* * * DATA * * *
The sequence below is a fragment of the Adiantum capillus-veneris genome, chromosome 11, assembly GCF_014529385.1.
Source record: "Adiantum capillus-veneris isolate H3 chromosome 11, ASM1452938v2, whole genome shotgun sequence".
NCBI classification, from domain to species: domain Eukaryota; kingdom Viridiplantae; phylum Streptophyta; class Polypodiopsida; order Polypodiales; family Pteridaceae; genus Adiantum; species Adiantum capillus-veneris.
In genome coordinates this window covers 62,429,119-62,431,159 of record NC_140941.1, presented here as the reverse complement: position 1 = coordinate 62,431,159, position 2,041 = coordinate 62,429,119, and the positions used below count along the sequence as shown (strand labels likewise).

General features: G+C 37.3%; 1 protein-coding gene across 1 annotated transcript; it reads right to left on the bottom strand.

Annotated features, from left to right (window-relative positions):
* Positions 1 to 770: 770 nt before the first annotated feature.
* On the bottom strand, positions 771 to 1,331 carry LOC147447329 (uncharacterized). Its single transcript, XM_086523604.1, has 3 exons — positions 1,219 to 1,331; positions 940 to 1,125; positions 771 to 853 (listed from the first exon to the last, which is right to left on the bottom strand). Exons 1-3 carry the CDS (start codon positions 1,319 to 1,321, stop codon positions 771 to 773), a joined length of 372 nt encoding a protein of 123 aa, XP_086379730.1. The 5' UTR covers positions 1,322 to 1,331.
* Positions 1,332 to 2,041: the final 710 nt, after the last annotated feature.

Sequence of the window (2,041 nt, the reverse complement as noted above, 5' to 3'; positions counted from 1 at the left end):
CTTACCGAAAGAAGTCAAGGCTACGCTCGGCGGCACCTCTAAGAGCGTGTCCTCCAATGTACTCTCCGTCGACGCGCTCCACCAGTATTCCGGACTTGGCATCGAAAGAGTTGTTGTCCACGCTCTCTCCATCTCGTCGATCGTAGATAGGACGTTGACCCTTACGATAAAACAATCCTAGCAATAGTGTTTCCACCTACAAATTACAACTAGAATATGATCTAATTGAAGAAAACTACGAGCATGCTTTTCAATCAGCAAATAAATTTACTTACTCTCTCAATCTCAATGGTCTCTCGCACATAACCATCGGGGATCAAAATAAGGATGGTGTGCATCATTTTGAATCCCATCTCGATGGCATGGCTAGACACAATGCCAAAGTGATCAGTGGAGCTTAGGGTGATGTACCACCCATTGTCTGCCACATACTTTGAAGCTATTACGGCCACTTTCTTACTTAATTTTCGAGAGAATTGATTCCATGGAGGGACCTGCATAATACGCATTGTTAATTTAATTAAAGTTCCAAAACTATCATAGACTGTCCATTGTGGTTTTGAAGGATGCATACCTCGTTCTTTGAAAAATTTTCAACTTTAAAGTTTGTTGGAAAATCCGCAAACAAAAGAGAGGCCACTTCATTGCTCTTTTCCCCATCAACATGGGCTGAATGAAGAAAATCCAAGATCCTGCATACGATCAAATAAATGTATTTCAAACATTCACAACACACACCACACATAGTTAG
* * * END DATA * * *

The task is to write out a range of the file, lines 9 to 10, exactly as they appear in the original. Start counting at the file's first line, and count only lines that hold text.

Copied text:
* Positions 1,332 to 2,041: the final 710 nt, after the last annotated feature.

Sequence of the window (2,041 nt, the reverse complement as noted above, 5' to 3'; positions counted from 1 at the left end):